What’s in the bag?

By Qi Xjia Source:Global Times Published: 2016/7/17 18:23:01

Exhibit explores the evolution and art of the purse

Recently the chi K11 Art Space launched a new exhibition titled Bagism: We Are All In The Same Bag, showing more than 300 original, high-fashion bags.

Curated by Elisabeth Azoulayand of France and Penny Liu of China, the exhibition offers a well-rounded interpretation of the accessory.

The exhibition's name is a tribute to John Lennon and Yoko Ono, who introduced the term in 1969 at a press conference in which they hid themselves inside of a bag. They could not be seen, only heard.

Their act was meant to declare the bag is no longer a mere accessory but a megaphone that conveys a message about removing obstacles of prejudice, like skin color or hair length.

What else could a bag tell if it could talk to us? These are the extended questions from Bagsim explored in the exhibition, which specifically focuses on history, feminism, celebrity and art.

Azoulayand told the Global Times that it was difficult to collect the bags from across the globe, and she hopes that their art and history can give more depth and meaning to this popular accessory.

Bagism: We Are All In The Same Bag showcases more than 300 original, high-fashion bags from around the world. Photos: Qi Xijia/GT

Linked to history

The first part of the exhibition looks into how bags are linked to history: how they evolved, how they've changed our lifestyles, and how they represent a female's position and feminism.

The show posits that the evolution of bags follows the evolution of fashion.

Between the 11th and 15th centuries, men's and women's garments were so closely fitted that they had no alternative but to carry additional things in their purses. They were attached to the belt and beneath the clothes with a chain or a string.

Made of fine fabrics and embroidered or adorned with precious stones, these intricately decorated objects were made to be proudly displayed as an indication of fortune and status. From this point it became a fashion item.

Somewhere around 16th and 17th centuries, the bag took a distinct feminine turn, as pockets were sewn onto men's garments, while women's pockets were removable. The 18th century saw a number of specific-purpose purses.

From the 17th and 18th centuries, purses made entirely from glass beads became the most striking accessory among the aristocracy.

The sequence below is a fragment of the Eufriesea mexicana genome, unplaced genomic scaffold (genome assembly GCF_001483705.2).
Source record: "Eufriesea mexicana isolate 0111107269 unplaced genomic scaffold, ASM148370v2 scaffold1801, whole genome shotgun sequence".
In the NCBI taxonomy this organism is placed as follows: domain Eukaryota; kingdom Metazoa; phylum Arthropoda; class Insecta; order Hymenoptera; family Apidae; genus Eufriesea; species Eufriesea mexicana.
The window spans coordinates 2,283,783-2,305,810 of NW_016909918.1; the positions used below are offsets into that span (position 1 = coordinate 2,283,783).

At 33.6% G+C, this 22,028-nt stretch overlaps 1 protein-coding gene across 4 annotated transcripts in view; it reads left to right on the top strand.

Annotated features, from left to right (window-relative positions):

The beads were tiny, and could only be sewn using horses' hair. An experienced knitter needed two full weeks to complete a beaded bag, and therefore owning one was considered a true luxury.

The exhibition also shows a pair of marriage bags.

It was tradition in various European countries to give purses containing money as a wedding gift.

These bags were made of silk and adorned with enamel depictions of the bride and the groom.

At the end of the 18th century, fashion turned toward more tightly fitting dresses.

Some bags were designed to be carried in the hand, and this is the beginning of the bags we know today.

Bags also indicate the change of women's roles in society.

The content in women's bags changed through the 20th century, especially with the women entering the workforce.

As women increased their participation in the world of work their demands on the variation of handbags grew.

"In the past women only took cosmetics with them and other little things, but we see in this period bags became bigger because women are having more complex social lives," Azoulayand said.

Celebrity and arts

The exhibition also features bags owned and used by celebrities, and visitors can also interact with a giant Lady Dior bag for an all-in-one experience.

Other exhibits include bags designed by Coco Chanel, personal bags of Elsa Schiaparelli and Yves Saint Laurent, and a collection of Hermès bags used by Grace Kelly.

The show also showcases artwork with several themes: desire, message/pattern, gender, ready-made, tradition, advertisement, social engagement and consuming.

Curator Liu, who collected the art, told the Global Times that each work was chosen in hopes of echoing historic bags in some way.

Date: Until October 9, 10 am to 8 pm

Address: B3, 300 Huaihai Road Middle


Tickets: 80 yuan ($11.97) to 120 yuan

Call 2310-3188 for details

Posted in: Metro Shanghai, Culture

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